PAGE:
There’s also the problem of how permanent the surgery is. In an interview with GMA, Katherine D. Crothall, president and CEO of Aspire Bariatrics, explains that they haven’t really examined this issue:
Crothall said that her company hadn’t looked at how weight loss is maintained once the device is removed but was marketing the device for long-term use. She said that trial participants were offered counseling to help them modify their eating habits, but there was only anecdotal evidence that any of them made changes.
But considering the fact that people who have bariatric surgery reversed will inevitably regain the weight, it stands to reason that the same will happen the minute you remove the bulimic port your body. Perhaps you can fool your body into accepting the removal of 30% of your calories for a while, but restore that 30% and your body will sock it away in fat tissue for a rainy day.
But the most disturbing thing of all is that the Aspire Assist is not actually an improvement to one’s health. To improve your health, you need to eat healthier foods and get some exercise. These changes alone will not result in much weight loss for most people, which becomes discouraging and often leads to the abandonment of those lifestyle changes.
Now, patients can completely skip those lifestyle changes and just have a bulimic port installed, so you can still eat crap food and be sedentary, but now you can lose approximately 50 pounds doing it.
THIS IS NOT HEALTH!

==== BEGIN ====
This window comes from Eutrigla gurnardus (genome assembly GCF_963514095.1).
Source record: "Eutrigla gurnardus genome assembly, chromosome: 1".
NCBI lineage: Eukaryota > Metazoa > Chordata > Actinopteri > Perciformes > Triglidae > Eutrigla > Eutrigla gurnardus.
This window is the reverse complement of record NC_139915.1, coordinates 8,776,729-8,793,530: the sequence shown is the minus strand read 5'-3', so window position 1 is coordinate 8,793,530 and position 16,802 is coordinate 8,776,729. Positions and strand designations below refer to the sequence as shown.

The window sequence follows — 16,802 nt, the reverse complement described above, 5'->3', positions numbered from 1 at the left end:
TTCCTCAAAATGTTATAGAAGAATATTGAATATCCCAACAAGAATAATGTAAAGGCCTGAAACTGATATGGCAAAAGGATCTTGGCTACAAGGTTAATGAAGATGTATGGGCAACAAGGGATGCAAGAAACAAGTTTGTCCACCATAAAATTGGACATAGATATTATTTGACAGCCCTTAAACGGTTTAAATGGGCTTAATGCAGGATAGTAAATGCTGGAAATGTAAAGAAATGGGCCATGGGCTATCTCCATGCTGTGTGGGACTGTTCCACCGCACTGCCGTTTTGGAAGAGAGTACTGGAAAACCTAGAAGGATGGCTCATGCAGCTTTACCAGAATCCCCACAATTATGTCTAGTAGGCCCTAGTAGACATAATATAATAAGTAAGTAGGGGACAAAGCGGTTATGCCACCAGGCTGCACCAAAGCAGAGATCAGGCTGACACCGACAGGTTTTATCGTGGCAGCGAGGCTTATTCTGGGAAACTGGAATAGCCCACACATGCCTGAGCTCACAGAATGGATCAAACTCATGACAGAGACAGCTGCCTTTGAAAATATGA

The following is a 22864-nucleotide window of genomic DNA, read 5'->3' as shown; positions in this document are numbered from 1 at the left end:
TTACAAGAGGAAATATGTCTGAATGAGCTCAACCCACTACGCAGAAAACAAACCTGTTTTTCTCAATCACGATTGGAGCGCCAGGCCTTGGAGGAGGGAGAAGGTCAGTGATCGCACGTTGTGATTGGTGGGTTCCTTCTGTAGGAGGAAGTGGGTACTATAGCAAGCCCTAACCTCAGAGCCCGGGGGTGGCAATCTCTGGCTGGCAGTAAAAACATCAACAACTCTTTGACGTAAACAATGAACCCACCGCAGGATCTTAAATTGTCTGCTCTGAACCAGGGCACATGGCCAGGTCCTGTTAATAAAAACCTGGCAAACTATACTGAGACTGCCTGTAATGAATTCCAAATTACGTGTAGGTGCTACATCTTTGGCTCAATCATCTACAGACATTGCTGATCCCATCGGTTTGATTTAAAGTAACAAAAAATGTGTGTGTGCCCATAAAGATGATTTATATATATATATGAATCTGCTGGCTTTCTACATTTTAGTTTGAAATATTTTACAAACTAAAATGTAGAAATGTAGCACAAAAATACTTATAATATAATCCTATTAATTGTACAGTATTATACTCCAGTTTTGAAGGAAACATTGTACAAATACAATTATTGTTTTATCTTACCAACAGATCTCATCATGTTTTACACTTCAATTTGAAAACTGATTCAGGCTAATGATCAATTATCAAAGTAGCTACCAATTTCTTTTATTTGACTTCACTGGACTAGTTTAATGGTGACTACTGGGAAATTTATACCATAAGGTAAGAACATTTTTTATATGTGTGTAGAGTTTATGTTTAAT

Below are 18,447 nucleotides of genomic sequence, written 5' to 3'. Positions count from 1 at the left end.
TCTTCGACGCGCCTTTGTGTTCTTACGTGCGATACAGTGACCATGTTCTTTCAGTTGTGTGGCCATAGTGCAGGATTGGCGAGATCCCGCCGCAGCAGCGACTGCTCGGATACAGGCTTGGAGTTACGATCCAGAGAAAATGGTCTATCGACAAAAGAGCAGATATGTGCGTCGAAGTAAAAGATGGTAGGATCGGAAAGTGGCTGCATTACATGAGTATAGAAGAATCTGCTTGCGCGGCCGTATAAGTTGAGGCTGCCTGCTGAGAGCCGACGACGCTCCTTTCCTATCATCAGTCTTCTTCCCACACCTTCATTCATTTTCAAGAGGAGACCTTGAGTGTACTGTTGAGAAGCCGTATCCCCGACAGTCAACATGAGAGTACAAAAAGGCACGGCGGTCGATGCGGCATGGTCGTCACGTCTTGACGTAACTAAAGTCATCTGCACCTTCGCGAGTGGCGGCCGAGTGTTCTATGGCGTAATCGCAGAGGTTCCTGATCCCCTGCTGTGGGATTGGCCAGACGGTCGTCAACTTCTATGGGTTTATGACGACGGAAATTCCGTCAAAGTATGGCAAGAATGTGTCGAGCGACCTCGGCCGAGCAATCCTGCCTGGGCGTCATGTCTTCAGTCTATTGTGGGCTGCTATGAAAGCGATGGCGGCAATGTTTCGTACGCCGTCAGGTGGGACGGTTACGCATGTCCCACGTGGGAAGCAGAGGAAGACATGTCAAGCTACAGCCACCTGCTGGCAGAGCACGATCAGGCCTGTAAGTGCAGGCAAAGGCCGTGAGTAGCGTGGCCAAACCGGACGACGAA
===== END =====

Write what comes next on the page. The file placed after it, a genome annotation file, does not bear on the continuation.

This is a simulation of health in a culture that equates thinness with health. Thanks to this completely fucked up paradigm of healthcare, physicians have prioritized weight over lifestyle, which justifies any and all methods of getting thin, regardless of the side effects.
And I guaran-damn-tee that Aspire Assist has some unpleasant side effects, though the research is largely preliminary. Regarding these risks, Dr. Yoni Freedhoff weighs in:
So is the Aspire Assist brilliant or brutal? Given it’s just been born, it’s going to be at least a decade before we’ll even have the chance of having the robust long term data to make an informed decision. Until then all I can really say is that I’m looking forward to reading it.
I’m sorry, but it is barbaric that surgeons have used human guinea pigs for decades to “perfect” bariatric surgery, which has cost countless lives and healthy constitutions in an attempt to short-cut healthy lifestyles. And now, here we stand again, selling fat people a product that has barely been tested because obesity is seen as such a life-threatening emergency that we can’t wait for the long-term trials to finish.
Aspire Assist is not healthy in any way, shape or form. The unhealthy aspect of bulimia is not just the vomiting or laxative use, it’s the nutritional deficiencies created by the expulsion of food, however that expulsion occurs, period.
With all of this in mind, I had the opportunity to interview the man who first proposed the idea of aspiration therapy. Dr. Samuel Klein is the Director of the Weight Management Program at Washington University. He’s also on the Board of Directors for Aspire Bariatrics. Last week, I posted my interview with Dr. Klein on the traditional methods of weight loss and why they don’t work.
As I mentioned in that post, I was absolutely giddy at the prospect of interviewing Dr. Klein because of his leading role in the Weight of the Nation documentary. As a result, I did a lot of research on him, which is when I first stumbled across Aspire Bariatrics. I kept it under my belt because I wanted to ask him some tough questions about the company and, as far as I knew, nobody else was really talking about it.
The interview took place just before Thanksgiving, and I’ve been waiting for the opportunity to publish it ever since. So here it is, in its entirety, my interview with Dr. Klein on Aspire Bariatrics.